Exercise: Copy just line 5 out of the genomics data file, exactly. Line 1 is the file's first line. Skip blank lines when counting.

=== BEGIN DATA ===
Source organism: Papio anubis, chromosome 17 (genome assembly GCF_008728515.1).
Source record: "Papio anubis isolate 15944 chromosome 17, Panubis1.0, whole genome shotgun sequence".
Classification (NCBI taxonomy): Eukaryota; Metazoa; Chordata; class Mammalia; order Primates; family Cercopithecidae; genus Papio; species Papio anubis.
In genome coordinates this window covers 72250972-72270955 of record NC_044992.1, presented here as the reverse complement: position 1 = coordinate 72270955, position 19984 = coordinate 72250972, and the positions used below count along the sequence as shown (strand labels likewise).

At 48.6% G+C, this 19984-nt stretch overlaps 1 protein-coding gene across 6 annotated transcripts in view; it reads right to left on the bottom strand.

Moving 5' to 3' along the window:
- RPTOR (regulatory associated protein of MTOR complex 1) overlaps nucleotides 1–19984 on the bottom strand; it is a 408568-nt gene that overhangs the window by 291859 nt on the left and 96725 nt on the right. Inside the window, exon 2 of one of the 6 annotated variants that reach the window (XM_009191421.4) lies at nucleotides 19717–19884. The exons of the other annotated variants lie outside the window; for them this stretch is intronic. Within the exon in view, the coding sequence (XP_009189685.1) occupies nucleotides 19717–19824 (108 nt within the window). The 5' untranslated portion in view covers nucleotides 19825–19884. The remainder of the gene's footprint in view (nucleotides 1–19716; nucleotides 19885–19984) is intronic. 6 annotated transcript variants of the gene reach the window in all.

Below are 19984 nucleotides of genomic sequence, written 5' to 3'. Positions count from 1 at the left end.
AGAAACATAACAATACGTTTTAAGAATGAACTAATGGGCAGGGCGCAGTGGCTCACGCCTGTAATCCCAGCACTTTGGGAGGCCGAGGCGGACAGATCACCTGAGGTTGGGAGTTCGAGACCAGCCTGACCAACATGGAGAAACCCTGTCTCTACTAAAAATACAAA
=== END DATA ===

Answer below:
At 48.6% G+C, this 19984-nt stretch overlaps 1 protein-coding gene across 6 annotated transcripts in view; it reads right to left on the bottom strand.